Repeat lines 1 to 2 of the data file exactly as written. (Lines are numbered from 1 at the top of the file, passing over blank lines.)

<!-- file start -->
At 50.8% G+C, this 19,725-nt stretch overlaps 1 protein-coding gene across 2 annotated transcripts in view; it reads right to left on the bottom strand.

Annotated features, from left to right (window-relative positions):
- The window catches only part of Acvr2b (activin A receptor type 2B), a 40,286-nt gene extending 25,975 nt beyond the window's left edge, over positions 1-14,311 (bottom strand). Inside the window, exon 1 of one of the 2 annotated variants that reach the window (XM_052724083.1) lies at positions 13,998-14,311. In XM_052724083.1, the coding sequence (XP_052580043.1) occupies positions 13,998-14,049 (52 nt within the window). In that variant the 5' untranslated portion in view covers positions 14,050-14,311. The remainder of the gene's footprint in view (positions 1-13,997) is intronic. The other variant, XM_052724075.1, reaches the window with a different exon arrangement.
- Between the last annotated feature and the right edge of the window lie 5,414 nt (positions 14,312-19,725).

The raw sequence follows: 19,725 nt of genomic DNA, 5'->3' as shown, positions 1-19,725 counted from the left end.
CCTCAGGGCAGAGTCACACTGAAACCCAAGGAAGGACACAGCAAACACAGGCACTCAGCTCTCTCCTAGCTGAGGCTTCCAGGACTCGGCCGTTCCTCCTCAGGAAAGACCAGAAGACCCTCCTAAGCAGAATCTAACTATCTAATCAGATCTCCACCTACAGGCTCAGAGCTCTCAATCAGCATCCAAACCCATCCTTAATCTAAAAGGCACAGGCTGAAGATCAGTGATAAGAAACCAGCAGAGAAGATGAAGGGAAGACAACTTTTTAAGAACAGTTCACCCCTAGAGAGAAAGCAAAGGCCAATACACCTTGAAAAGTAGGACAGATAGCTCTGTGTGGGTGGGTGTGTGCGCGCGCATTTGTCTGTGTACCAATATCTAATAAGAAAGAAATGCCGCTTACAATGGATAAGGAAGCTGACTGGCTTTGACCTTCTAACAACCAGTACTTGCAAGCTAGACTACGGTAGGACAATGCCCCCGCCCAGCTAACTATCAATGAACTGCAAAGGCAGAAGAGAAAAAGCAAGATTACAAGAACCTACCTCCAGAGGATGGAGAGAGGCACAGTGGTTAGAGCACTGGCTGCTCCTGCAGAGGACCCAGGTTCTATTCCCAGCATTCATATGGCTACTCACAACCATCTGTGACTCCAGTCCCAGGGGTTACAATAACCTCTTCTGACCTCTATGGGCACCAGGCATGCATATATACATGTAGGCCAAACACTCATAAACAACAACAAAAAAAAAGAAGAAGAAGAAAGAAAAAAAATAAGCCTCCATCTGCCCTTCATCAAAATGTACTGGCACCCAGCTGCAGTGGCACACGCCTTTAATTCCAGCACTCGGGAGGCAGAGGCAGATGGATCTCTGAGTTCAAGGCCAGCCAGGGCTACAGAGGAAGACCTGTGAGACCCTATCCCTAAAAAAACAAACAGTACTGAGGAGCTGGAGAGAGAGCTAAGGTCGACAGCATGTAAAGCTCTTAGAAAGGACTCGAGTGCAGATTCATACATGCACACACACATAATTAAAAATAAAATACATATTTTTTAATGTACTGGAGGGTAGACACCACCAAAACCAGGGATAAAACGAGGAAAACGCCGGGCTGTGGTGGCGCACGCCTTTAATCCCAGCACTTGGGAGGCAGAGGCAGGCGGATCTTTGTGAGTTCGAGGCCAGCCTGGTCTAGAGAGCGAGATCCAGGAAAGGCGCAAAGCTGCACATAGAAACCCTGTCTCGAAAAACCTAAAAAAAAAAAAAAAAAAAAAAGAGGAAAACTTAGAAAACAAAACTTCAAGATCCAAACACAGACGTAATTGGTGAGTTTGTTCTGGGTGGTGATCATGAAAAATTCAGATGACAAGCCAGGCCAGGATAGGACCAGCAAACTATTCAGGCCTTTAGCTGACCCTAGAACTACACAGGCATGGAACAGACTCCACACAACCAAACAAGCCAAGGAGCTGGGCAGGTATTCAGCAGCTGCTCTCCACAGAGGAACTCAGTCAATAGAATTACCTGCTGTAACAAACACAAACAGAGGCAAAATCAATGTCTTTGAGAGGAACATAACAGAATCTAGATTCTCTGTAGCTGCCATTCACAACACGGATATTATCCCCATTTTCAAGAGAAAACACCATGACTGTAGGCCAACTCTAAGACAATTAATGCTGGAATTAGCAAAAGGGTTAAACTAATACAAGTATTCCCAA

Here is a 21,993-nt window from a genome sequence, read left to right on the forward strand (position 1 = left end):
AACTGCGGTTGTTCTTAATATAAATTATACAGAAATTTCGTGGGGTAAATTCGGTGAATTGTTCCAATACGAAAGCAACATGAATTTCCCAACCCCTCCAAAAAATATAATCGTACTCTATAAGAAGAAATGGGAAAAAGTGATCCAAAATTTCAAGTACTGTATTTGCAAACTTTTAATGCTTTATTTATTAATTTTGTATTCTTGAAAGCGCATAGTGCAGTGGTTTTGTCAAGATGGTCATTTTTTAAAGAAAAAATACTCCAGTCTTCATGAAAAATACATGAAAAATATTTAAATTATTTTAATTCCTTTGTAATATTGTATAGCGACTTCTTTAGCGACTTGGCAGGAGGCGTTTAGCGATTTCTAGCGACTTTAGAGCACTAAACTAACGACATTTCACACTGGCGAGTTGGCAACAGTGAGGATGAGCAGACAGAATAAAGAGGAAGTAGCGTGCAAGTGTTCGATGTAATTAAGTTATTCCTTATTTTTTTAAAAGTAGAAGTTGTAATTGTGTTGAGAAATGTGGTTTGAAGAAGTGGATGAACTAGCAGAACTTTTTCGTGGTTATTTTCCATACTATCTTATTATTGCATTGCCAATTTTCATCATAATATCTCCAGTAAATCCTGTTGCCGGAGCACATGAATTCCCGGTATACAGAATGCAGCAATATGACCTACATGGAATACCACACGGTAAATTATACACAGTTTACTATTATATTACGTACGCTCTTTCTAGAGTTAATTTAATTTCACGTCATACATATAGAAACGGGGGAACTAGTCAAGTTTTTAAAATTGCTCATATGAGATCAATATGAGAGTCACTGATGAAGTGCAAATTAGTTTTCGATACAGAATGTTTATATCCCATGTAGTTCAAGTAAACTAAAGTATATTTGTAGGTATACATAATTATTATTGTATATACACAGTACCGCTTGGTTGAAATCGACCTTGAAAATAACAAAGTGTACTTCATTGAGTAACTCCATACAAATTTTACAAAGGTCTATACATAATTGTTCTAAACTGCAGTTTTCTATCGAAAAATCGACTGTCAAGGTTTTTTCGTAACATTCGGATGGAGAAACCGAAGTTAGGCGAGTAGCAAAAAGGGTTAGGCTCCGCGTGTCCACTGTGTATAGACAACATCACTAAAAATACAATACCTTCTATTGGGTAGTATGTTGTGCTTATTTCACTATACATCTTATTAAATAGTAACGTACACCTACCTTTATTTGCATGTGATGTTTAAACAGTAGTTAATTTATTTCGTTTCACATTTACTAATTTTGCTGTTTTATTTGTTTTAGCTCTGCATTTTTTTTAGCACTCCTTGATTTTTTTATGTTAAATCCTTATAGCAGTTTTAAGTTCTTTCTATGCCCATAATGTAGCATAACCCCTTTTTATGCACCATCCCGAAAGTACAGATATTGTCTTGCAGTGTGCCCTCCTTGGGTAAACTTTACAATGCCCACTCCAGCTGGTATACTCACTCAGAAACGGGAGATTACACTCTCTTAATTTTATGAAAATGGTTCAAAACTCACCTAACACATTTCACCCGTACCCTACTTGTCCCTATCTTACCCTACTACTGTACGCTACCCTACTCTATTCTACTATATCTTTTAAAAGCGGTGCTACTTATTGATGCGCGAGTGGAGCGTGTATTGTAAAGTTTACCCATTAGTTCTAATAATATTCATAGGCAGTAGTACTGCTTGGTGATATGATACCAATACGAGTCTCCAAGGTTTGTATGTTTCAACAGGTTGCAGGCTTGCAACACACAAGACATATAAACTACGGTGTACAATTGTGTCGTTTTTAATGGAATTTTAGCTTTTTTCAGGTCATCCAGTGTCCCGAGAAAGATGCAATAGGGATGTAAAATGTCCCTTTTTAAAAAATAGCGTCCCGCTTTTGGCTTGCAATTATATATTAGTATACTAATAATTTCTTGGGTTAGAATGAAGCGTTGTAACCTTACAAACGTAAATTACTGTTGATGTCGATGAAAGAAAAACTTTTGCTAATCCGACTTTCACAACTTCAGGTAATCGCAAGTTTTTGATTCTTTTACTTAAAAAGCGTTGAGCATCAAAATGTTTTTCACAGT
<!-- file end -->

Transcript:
At 50.8% G+C, this 19,725-nt stretch overlaps 1 protein-coding gene across 2 annotated transcripts in view; it reads right to left on the bottom strand.

Annotated features, from left to right (window-relative positions):